15 July 2014


No, we're not talking about a clownfish or Jules Verne's Prince Dakkar.  We're speaking legalese. To quote Black's Law Dictionary:1

"NEMO: Lat. No one; no man. The initial word of many Latin phrases and maxims, among which are the following ...

  • nemo agit in seipsum
  • nemo alieno nomine lege agere potest
  • neo bis punitur pro eodem delicto
  • nemo cogitationis pœnam patitur
  • nemo dare potest quod no habet ..."

along with a few dozen other phrases that detail bedrock principles of American legal rights and define what no man could or could not do in past societies.

If you don't have a legal dictionary, you should. When we try doing historical research in legal documents without a work such as Black or John Bouvier's counterpart,2 we commit all sorts of sins against research, interpretation, and analysis.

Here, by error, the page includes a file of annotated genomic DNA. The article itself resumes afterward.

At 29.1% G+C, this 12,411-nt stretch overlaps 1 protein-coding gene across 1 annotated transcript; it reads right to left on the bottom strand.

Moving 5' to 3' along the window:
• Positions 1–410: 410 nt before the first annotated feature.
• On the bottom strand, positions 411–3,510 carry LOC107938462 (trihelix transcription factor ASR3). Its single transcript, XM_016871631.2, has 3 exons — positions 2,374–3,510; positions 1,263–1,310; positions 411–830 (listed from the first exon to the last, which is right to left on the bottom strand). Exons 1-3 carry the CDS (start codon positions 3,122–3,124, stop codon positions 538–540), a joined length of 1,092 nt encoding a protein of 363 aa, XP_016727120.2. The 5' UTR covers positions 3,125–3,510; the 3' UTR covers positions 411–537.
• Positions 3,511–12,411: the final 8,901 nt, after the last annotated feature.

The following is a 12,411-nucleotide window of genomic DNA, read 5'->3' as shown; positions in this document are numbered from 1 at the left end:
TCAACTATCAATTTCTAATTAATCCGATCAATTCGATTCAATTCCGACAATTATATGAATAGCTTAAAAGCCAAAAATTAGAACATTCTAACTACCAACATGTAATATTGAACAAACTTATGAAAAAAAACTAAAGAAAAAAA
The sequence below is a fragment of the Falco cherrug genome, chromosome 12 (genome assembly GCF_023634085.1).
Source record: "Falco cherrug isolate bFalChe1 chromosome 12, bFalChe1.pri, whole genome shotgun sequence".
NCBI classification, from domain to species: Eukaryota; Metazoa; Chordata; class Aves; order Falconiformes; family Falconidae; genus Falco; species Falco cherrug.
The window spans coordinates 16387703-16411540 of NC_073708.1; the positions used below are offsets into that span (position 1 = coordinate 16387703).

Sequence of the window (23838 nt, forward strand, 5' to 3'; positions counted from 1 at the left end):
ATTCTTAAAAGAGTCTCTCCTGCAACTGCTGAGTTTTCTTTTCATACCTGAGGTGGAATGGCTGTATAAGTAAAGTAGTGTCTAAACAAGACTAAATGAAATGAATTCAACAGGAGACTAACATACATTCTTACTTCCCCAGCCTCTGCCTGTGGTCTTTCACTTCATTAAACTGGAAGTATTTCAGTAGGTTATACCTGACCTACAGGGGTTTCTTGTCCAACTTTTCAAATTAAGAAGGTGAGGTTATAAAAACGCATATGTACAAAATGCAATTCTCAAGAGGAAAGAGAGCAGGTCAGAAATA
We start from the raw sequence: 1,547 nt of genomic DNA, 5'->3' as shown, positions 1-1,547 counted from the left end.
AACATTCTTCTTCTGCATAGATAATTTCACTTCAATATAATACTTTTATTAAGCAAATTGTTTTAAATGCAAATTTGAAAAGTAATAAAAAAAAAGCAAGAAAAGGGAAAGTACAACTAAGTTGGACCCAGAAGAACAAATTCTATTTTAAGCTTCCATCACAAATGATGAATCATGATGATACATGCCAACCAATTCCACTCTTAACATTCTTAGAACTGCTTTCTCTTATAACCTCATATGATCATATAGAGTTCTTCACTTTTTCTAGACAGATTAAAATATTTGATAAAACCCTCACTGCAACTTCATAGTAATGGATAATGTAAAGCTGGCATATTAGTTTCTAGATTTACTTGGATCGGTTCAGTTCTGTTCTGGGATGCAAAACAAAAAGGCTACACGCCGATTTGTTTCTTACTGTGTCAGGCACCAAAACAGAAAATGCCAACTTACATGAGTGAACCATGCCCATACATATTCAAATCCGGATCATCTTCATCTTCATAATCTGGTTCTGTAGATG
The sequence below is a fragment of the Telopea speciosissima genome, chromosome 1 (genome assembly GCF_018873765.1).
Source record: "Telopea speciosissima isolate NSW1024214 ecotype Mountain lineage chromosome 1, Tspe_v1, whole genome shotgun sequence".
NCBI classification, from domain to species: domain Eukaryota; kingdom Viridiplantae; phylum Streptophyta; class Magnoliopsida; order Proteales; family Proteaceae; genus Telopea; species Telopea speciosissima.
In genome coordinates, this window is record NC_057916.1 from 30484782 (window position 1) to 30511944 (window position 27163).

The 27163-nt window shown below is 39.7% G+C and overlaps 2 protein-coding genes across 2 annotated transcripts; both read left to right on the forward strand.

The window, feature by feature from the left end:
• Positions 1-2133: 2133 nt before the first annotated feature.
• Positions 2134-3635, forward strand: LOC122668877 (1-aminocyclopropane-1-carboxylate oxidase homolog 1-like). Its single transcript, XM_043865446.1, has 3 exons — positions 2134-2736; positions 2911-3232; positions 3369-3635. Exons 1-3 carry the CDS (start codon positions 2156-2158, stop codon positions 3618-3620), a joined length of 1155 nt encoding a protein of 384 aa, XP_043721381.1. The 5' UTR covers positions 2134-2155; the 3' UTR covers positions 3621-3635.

1. Henry Campbell Black, Black's Law Dictionary: Definitions of the Terms and Phrases of American and English Jurisprudence, Ancient and Modern, with Guide to Pronunciation, 4th ed. (St. Paul, Minn., West Publishing Co., 1951), 1189.

2. John Bouvier, Bouvier's Law Dictionary and Concise Encyclopedia, 3d ed., Francis Rawle, ed. (St. Paul, Minn.: West Publishing Co., 1914); digitized by (  Earlier editions can also be found online.

IMAGE SOURCE: Can Stock Photo ( : downloaded 28 June 2014), "A sea with a Nemo fish," csp15038788, by colematt; used under license.